After Vitellius had been proclaimed emperor, Paulinus asserted that it was in consequence of his own treachery that Otho's army had been defeated.
At the same time the fears of the more sober and respectable citizens were allayed by Otho's liberal professions of his intention to govern equitably, and by his judicious clemency towards Marius Celsus, consul-designate, a devoted adherent of Galba.
But any further development of Otho's policy was checked by the news which reached Rome shortly after his accession, that the army in Germany had declared for Vitellius, the commander of the legions on the lower Rhine, and was already advancing upon Italy.
Otho's advanced guard successfully defended Placentia against Alienus Caecina, and compelled that general to fall back on Cremona.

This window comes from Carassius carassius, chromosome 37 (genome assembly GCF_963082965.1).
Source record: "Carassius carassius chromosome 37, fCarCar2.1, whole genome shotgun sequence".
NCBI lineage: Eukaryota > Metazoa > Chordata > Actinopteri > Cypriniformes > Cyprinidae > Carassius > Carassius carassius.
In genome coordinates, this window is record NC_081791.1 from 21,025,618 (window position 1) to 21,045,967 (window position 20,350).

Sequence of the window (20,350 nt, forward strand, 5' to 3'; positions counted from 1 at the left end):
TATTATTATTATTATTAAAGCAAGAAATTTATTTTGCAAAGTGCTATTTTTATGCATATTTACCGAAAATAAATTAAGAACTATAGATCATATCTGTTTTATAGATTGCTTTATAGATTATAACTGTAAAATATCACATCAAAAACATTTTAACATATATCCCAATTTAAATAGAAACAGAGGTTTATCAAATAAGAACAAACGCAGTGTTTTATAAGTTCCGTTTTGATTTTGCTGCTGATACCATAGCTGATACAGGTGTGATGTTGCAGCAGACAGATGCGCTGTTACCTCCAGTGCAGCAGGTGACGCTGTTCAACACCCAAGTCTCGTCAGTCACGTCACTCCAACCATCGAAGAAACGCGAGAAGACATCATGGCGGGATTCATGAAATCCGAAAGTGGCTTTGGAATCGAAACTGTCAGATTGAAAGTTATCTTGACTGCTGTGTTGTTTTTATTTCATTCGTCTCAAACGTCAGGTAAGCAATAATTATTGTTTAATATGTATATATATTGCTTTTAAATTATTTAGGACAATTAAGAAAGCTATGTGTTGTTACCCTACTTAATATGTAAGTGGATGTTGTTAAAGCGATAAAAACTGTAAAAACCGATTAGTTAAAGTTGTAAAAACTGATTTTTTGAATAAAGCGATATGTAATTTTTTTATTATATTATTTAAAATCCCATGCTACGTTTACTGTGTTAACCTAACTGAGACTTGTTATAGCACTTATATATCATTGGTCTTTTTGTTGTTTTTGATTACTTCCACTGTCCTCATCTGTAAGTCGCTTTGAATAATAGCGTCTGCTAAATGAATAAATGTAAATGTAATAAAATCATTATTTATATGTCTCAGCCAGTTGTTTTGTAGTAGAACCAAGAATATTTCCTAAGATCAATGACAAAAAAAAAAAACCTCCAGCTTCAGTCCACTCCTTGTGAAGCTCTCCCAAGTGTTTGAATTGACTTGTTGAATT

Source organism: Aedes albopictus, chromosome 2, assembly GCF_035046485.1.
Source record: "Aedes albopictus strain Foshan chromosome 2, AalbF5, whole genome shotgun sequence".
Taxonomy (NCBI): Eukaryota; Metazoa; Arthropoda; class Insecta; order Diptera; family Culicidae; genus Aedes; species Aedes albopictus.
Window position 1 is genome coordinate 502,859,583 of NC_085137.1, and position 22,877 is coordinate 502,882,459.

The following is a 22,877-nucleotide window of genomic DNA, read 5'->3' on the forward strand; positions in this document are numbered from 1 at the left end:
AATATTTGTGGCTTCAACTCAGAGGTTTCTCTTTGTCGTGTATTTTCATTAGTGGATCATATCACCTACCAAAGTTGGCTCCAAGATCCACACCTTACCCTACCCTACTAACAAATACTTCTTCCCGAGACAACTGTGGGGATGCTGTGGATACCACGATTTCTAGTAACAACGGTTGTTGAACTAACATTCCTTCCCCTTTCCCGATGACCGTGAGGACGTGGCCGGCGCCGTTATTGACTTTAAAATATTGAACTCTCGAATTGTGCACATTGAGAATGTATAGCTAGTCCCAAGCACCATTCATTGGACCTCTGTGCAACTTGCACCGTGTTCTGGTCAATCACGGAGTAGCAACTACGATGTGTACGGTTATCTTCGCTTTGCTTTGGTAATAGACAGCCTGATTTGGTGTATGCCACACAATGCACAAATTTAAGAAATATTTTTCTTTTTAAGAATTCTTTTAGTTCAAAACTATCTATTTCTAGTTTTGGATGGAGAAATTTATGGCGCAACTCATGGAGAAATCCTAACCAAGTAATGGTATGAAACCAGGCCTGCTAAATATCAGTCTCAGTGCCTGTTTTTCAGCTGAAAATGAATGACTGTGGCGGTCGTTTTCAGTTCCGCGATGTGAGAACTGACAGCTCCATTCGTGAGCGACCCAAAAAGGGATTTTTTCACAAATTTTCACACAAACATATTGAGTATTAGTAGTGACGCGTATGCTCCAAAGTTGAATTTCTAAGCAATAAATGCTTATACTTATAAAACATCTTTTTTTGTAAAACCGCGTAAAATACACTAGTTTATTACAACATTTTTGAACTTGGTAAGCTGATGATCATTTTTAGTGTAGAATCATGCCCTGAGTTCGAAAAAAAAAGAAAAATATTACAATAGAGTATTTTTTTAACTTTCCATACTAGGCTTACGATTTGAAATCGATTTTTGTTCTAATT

The Vitellian commanders now resolved to bring on a decisive battle, and their designs were assisted by the divided and irresolute counsels which prevailed in Otho's camp. The more experienced officers urged the importance of avoiding a battle, until at least the legions from Dalmatia had arrived.
But the rashness of the emperor's brother Titianus and of Proculus, prefect of the praetorian guards, added to Otho's feverish impatience, overruled all opposition, and an immediate advance was decided upon, Otho himself remaining behind with a considerable reserve force at Brixellum, on the southern bank of the Po.
Placentia is mentioned in connexion with its capture by Cinna and a defeat of the forces of Carbo in the neighbourhood (82 B.C.), a mutiny of Julius Caesar's garrison (50(50 B.C.), another mutiny under Augustus (40 B.C.), the defence of the city by Spurinna, Otho's general, against Caecina, Vitellius's general (A.D.